us to spot bends or hazards far earlier than when using dipped headlamps. We must remember
to turn off main beam when we meet other traffic so that we don’t dazzle other drivers. We
can also pull the stalk towards us to flash the main beam lights. This can be used to
make other people aware of our presence – but we must be careful not to mis-use them and
confuse or intimidate others. Most cars have front fog lights, and every
car has a rear fog light. These are very bright and make us more visible when driving in fog.
On this car we turn them on with the buttons beside the main light control switch. The
Highway code states that we must only use fog lamps once there is less than 100 metres
of visibility. The fog lamps do make us more visible, but they will dazzle other drivers
if misused so we must remember to turn them off once visibility improves. Many modern cars now have cornering lights
that automatically turn on when we are driving with dipped headlamps. Some cars use the fog
lights individually, and other cars have separate light units. The car monitors the steering
angle and indicator use, and turns on the light on the inside of the turn to give a
wider field of view than the dipped headlamps normally have. This can be helpful when making
tight turns or manoeuvring at night. The reverse lights on the rear of the car
turn on automatically when we select reverse gear. These are not only useful for reversing
at night, but also as a signal to other drivers or pedestrians. Using the reverse lights to
show that we intend to reverse can be useful when there is someone close behind the car
– although we must keep checking all around the car anyway, just in case. The brake lights will of course light up every
time we press the brake pedal. As with the reverse lights, we can use them to signal
to following traffic if needed. If we see danger ahead of us, and that the vehicle behind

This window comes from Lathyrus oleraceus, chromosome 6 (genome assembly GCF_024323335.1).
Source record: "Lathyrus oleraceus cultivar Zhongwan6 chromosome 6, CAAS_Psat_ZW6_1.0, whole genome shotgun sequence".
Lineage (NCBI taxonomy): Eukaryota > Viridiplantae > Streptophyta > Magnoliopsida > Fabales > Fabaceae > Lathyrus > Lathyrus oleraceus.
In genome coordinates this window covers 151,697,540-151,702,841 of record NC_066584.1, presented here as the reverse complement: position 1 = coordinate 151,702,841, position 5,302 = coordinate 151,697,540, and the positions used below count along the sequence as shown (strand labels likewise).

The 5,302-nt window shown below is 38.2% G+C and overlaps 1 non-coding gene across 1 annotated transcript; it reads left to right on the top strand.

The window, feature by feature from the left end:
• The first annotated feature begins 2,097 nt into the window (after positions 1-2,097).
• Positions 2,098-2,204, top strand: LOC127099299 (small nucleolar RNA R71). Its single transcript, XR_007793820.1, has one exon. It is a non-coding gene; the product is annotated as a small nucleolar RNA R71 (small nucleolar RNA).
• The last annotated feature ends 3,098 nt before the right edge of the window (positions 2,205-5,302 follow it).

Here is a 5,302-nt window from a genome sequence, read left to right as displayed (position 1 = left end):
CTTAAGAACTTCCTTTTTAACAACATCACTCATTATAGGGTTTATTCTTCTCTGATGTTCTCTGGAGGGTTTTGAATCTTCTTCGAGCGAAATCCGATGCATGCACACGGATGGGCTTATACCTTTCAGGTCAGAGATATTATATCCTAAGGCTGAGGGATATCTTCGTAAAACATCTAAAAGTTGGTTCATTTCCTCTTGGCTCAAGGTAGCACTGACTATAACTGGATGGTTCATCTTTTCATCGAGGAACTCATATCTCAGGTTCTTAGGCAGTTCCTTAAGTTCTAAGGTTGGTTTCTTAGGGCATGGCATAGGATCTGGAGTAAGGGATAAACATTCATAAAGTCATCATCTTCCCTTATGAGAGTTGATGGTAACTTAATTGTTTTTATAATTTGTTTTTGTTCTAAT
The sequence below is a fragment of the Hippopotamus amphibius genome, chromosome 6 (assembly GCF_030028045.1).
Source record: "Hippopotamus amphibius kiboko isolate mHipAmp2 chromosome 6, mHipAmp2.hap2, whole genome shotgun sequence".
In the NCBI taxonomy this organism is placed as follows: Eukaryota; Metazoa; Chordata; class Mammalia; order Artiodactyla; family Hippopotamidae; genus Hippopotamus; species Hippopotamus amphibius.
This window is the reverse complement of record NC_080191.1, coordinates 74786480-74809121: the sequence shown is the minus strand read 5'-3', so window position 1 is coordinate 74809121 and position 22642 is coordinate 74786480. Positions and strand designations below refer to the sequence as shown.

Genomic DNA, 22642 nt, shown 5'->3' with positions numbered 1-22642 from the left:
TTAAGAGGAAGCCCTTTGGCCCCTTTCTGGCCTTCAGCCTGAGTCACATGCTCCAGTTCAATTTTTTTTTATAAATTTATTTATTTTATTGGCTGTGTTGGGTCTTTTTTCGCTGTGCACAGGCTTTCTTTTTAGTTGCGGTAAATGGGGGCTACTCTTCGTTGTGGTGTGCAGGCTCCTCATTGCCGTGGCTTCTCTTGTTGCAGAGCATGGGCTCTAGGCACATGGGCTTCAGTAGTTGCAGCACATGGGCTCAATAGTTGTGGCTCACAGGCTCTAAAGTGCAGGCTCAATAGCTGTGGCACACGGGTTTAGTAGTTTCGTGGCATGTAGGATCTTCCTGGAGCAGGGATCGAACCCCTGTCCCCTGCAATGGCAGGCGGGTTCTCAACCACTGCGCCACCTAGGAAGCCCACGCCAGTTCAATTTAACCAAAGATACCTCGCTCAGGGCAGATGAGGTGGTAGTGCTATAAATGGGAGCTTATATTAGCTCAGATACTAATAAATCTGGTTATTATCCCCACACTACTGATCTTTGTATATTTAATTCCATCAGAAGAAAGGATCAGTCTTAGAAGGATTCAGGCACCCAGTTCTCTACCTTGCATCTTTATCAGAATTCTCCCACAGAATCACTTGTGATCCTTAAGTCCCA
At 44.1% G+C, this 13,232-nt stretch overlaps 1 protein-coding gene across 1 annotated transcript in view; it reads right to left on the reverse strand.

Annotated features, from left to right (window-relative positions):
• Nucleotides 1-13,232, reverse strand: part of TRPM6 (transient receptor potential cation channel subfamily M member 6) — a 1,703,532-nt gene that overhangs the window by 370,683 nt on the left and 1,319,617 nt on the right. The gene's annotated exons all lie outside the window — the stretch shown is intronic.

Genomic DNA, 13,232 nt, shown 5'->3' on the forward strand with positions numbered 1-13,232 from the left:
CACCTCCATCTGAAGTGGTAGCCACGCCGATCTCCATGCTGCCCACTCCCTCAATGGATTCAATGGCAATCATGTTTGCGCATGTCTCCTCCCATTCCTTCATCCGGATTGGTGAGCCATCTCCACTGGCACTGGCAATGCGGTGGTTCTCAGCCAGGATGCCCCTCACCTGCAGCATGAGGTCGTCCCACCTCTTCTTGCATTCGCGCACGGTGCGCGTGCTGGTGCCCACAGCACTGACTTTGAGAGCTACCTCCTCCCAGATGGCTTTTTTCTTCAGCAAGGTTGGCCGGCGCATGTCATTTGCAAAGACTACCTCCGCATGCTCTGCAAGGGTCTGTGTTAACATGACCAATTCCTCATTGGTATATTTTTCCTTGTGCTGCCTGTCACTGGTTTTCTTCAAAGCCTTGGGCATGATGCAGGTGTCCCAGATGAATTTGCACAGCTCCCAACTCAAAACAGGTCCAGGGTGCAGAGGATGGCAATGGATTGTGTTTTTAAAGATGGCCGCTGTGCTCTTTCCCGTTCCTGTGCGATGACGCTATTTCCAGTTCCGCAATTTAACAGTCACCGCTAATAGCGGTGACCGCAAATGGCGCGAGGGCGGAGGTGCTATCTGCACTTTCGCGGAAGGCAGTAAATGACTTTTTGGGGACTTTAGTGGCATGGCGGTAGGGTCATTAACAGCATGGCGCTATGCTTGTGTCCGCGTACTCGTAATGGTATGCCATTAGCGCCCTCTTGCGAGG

is very close, we can press the brake pedal very gently at first to show our brake lights
for a few seconds before we brake more firmly. Using our brake lights in this way will give
following drivers extra time to react and start braking their car. The car’s indicators are usually controlled
by the left stalk, and on modern cars they work in two ways. If we move the stalk up
or down gently the indicator will flash 3 times, and then stop on it’s own – this
is sometimes useful when changing lanes or leaving a roundabout. If we move the stalk
fully up or down the indicator will flash continuously until it cancels automatically
as we steer the car, or we cancel it manually,. There are no rules in the Highway Code stating
when we must use our indicators, but the general principle to remember is that we should indicate
when it will make our intentions clearer to other people, be that other drivers or pedestrians.
However, mis-use of our indicators, such as indicating at the wrong time, or when unnecessary
could actually cause confusion and danger – so we need to consider when to use them
carefully. The hazard warning lights are switched on
with their own button, which then flashes all 6 indicators at once. They should be used
whenever we need to warn other drivers that there is a hazard – so if we have a problem
with our car or spot trouble ahead we can use the hazard lights to show that we will
be slowing down or stopping in an unusual place. So, remember to;
Learn how your car’s light controls work Use dipped headlamps if visibility is poor
Only use fog lamps when necessary Reverse and Brake lights can be used as a